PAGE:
Although this technique doesn’t allow you to belt out the high notes that are often a staple of scream-singing, it teaches you how to recognize the sensations as you sing in the style.

Your voice should sound very croaky and grainy when you use the vocal fry technique. It will almost feel like you are not exhaling at all while making the sound. There is a tiny amount of air leaving your mouth, but it’s hardly noticeable.

To further prepare yourself for scream-singing, a good method to use is singing one of your favorite songs using the vocal fry technique. Choose a song that you’re very familiar with and one that is at a comfortable tempo.

Start by singing the lyrics using vocal fry, and focusing on maintaining the raspy crackle in your voice. Once you’ve familiarized yourself with the technique, attempt the song again, this time increasing your volume slightly.

As you gradually increase the volume of your vocal fry, you’ll likely notice that it develops into a kind of mini-scream. When this happens, it’s a sign that your ability is improving, and you’ve established the foundational techniques to build upon.

The next step is to use the technique you’ve developed using vocal fry, and combine them with more advanced scream-singing techniques.

Correct Breathing

Breathing properly is vitally important for any style of singing, but it’s particularly important for scream-singing. If you don’t develop the correct breathing technique, you’ll have less power to project your voice.

Not only does breathing properly allows you to access every ounce of your vocal power, but it also prevents injury. Many singers damage their voices by breathing from their chest when they should be breathing from their diaphragm.

Except for singing in falsetto, you should always aim to push the air out from the lower regions of your stomach. The diaphragm is located underneath the lungs, and there is a simple way to check that you are using it correctly.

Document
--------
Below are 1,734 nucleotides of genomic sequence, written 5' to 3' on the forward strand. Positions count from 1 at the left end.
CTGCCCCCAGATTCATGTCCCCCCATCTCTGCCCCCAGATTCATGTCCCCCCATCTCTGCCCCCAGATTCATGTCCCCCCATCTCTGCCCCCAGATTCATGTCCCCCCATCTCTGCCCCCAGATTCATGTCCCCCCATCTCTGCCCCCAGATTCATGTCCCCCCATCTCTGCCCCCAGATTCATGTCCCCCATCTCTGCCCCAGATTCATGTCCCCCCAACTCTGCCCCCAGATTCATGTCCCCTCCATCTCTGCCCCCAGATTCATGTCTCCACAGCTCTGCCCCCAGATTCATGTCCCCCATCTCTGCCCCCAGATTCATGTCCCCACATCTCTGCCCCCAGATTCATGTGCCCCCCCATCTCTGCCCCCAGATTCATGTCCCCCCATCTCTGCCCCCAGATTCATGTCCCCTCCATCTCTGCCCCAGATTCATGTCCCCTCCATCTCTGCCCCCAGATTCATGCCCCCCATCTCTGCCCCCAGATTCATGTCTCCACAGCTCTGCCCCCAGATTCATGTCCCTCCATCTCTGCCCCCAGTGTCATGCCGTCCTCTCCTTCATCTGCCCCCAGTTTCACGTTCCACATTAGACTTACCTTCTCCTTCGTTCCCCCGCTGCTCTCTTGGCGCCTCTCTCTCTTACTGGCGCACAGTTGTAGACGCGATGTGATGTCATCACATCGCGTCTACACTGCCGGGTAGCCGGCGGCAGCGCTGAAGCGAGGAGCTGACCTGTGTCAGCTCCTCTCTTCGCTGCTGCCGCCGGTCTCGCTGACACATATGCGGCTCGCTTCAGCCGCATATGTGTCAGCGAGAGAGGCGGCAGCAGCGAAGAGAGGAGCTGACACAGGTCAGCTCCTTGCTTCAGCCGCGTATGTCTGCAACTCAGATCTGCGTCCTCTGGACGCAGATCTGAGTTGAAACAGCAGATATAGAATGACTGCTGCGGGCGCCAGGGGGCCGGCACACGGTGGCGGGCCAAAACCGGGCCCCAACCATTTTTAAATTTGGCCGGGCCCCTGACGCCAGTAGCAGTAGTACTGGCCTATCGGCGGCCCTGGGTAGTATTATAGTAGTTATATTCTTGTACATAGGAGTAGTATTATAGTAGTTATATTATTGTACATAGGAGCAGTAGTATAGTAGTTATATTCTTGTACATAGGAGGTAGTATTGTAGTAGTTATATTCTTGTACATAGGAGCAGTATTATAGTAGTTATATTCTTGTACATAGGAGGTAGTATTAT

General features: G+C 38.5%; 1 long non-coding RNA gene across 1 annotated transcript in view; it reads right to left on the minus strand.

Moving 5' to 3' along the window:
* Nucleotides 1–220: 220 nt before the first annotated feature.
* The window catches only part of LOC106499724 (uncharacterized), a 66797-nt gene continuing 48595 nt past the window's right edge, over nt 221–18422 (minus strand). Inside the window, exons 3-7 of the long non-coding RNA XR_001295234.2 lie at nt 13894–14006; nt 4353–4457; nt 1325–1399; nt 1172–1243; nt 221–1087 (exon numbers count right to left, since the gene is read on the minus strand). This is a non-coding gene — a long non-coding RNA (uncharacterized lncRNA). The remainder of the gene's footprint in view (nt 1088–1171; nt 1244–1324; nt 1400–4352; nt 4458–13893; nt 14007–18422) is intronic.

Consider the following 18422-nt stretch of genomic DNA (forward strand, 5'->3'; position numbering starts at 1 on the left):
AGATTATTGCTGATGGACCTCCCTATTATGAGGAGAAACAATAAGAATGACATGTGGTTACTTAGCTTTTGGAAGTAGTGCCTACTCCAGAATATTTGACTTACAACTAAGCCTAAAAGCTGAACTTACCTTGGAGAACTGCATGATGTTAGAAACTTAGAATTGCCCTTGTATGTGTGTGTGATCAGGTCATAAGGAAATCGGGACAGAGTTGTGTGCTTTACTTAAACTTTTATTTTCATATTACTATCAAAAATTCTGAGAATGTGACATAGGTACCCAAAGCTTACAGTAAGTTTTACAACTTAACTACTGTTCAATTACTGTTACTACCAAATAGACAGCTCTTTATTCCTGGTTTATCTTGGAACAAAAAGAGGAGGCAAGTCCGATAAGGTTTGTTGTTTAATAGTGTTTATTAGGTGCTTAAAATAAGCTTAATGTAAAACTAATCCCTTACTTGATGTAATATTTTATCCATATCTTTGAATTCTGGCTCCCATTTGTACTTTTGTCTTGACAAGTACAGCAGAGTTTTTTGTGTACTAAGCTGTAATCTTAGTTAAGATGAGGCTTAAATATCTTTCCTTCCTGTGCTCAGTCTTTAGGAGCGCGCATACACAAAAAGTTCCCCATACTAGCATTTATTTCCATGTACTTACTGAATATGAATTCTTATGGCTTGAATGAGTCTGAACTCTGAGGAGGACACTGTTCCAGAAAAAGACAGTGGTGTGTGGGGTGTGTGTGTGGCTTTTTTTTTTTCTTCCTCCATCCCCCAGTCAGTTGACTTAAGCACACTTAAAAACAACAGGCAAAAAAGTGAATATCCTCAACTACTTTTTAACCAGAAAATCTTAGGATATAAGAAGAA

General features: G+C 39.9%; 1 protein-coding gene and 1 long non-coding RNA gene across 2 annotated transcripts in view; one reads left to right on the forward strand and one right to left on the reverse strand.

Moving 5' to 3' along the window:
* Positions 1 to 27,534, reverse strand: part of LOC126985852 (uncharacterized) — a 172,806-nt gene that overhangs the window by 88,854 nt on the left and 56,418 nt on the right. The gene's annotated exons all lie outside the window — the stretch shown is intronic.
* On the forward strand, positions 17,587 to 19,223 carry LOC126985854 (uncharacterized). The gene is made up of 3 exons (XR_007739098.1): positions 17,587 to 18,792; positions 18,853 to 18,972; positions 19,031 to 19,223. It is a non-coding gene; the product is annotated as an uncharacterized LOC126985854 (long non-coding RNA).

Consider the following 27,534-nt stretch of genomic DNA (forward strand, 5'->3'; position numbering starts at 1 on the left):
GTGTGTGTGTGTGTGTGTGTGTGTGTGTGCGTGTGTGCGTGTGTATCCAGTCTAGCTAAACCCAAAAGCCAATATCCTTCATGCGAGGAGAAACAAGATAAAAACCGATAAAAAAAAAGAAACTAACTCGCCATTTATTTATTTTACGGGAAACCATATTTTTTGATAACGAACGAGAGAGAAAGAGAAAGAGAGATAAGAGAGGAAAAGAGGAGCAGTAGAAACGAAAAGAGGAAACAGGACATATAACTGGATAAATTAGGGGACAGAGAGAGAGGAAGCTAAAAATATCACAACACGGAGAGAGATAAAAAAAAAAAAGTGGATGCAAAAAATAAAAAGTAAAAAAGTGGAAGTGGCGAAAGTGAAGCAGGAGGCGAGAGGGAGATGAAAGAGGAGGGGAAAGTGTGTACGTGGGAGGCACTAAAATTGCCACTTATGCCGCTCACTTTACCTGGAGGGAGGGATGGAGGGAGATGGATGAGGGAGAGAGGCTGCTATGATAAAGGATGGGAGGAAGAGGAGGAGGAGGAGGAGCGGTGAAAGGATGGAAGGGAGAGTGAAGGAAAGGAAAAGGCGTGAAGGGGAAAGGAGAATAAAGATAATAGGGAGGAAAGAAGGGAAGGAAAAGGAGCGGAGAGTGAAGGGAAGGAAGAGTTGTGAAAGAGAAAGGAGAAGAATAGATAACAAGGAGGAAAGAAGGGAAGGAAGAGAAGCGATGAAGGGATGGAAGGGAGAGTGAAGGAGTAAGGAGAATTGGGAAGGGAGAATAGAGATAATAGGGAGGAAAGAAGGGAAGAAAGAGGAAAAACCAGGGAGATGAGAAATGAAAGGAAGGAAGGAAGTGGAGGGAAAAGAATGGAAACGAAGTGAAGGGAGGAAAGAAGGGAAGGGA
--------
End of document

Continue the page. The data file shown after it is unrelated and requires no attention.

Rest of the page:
Whilst singing, place both of your hands underneath your ribcage. While you sing, notice that you should feel those muscles contracting, rather than pushing the sound out from further up your chest.

If you’ve never developed proper breathing techniques before, this may feel unnatural at first. However, once you’ve done it for a few minutes, it will become familiar and you can repeat the vocal fry exercise while engaging your diaphragm throughout.

Layering Your Screams

Your voice should now be fully warmed up, and you’ve established the fundamental breathing techniques along with perfecting the vocal fry. Now you’re ready to attempt scream-singing.

Before you rush off and start screaming down the microphone, there’s one more measure you need to take to prepare yourself. This involves layering your singing voice with the screaming technique.

Scream singing needs to remain in tune, otherwise, it sounds like absolute chaos. It’s important to remember that the end goal is to sing in tune while using the screaming technique to decorate the tone of your voice.

To develop this, you can go back to the familiar song that you used for the vocal fry exercise. This time, try singing it in your normal singing voice, but add light screams to the high notes.

It might help to picture your voice as being two separate layers. There’s your normal singing voice, which is the bottom layer, and your scream-singing voice, which is the top layer.

The goal is to keep singing underneath your screaming voice and pay extra attention to how your vocal cords engage when you add the light screams in.

Once you’ve developed this technique, you can move on scream-singing with no inhibitions. Just be careful not to push too hard, and be sure to stay hydrated to avoid injury to your vocal cords and throat.

Final Thoughts

Learning to scream sing takes consistent practice and patience. The problem with rushing this technique is that it can potentially cause long-lasting harm to your vocal cords and muscles, so it’s best to develop your ability slowly and enjoy the process.

Although some singers find screaming much easier than others, I believe it’s an ability that every vocalist can develop. It may take longer than expected, but the rewards it provides you with onstage, or in the recording studio make it a worthwhile endeavor.

About Ross McLeod

Ross is a music producer, multi-instrumentalist and songwriter. He is the frontman of The Blue Dawns, where he handles vocal and bass duties. He has extensive experience with bass, drums and guitar. His most recent project is named Gold Jacket.